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You are invited to add your unique voice and perspective to a vibrant, forward thinking conversation around some of the most timely topics in the education sector.   We welcome sophisticated commentary, similar to that found in the world’s leading publications, that covers a wide range of education related topics and draws fresh connections to contemporary issues.  As a contributor you will both be invited to discuss topics of our choosing and have the exciting opportunity to create content of your choice around subjects that interest you as both a scholar and practitioner.  Let’s work together to move the conversation around education further into the future while reframing and evaluating scholarship of the past.




Commentary
by Nicole Blalock — 2014
Included in this commentary is a discussion of five key problems that permeate racial identification of Indigenous students in America’s public schools.

by Judith Scott-Clayton — 2014
While the prevalence of remediation has generated widespread concern about the college readiness of our nation’s high school graduates, comparatively little attention has been paid to how “readiness” is actually determined. At most community colleges and at many nonselective four-year colleges, readiness is determined by scores on short standardized math and English placement tests. This commentary describes research finding that assignment to remedial or college-level courses based on standardized placement exams results in large numbers of placement errors, and that incorporating high school transcript information would lead to fewer assignments to remediation while maintaining or increasing success rates in college-level Math and English.

by Zoë Burkholder — 2014
Instead of blaming teachers for the systemic problems of American public schools, how about we consider a more promising reform? This commentary explains how and why school integration remains a potent strategy to equalize educational opportunities.

by Cory Koedel & Eric Parsons — 2014
In a recent article the authors use data from Missouri to show that differences between traditional teacher preparation programs, measured in terms of the effects of their graduates on student achievement, are smaller than has been suggested by previous research in other states. Indeed, they find that most programs in Missouri are statistically indistinguishable from one another. The authors identify a technical error made in previous work to which they attribute their discrepant findings. In short, some previous studies have failed to properly account for teacher sampling, and in doing so, have overstated the extent to which graduates from different teacher preparation programs truly differ. This commentary considers the implications of this result in the context of the current policy push for more rigorous evaluations of teacher preparation programs.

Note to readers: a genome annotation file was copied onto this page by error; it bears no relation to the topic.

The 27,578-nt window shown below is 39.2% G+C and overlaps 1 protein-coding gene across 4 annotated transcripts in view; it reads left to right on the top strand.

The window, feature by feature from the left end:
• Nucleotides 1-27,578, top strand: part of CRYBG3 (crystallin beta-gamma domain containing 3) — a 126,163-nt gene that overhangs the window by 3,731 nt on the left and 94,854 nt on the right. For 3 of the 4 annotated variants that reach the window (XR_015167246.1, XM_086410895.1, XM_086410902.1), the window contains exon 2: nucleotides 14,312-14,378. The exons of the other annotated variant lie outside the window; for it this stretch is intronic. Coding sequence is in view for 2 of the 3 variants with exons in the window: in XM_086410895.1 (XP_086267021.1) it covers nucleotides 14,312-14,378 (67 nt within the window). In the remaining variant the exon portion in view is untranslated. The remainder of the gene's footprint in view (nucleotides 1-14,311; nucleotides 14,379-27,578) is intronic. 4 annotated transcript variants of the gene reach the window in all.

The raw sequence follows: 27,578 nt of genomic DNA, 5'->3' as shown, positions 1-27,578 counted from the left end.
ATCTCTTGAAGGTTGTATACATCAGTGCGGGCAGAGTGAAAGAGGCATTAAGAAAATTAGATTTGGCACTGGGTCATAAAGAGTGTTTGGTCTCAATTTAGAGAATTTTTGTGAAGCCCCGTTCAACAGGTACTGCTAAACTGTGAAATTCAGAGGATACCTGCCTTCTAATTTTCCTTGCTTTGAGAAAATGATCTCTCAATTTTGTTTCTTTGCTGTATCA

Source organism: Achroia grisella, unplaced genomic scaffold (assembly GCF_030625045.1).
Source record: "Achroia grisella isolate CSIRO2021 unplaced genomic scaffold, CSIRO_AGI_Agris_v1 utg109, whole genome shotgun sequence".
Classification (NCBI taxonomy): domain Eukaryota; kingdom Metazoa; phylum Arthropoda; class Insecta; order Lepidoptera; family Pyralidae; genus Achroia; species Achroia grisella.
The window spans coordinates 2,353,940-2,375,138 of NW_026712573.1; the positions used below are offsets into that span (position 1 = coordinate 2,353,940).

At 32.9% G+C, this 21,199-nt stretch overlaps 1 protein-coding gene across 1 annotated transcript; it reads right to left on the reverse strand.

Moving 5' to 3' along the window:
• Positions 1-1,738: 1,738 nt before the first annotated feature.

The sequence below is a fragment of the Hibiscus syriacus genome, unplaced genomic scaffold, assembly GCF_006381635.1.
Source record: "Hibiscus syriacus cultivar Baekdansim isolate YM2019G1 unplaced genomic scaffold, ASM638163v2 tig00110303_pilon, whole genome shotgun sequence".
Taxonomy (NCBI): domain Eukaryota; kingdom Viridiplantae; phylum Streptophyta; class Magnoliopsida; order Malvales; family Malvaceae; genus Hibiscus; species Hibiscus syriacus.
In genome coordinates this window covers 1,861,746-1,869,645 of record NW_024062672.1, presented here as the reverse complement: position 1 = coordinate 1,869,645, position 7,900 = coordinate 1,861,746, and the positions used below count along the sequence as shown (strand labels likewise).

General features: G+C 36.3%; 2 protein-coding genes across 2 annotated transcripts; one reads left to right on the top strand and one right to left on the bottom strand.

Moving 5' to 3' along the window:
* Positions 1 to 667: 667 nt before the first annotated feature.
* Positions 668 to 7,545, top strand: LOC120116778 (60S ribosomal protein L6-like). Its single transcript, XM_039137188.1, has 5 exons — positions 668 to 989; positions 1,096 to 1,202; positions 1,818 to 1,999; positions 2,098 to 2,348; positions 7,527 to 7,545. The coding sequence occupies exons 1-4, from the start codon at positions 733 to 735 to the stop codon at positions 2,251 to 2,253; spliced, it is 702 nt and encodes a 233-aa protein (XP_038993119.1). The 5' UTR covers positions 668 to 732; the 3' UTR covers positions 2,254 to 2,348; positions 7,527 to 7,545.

by Jeanne Marie Iorio & Clifton Tanabe — 2014
For the past two years, Hawaii has been focused on establishing a statewide early learning system based on readying children for school. As part of the process, there has been a push for a so-called "public-private solution" where public funds will be routed to private programs in order to “ready” the children within the state. This commentary discusses the amendment, advocacy for the amendment, and the related consequences.

by Stephen Sireci — 2015
In this article, I review and provide comments on the six articles that comprise this special issue on research conducted using PISA data. The articles represent a variety of issues and methods related to contemporary educational assessments and education policies. They feature state-of-the-art statistical analyses and instructive exploration of complex issues related to international assessment of students’ math, reading, and science achievement. A common theme underlying the articles is improving the interpretations of the results of educational assessments. Some articles address this theme via post hoc analysis or discussion of results, while others conduct research that informs future test development efforts.

by Iris Rotberg — 2014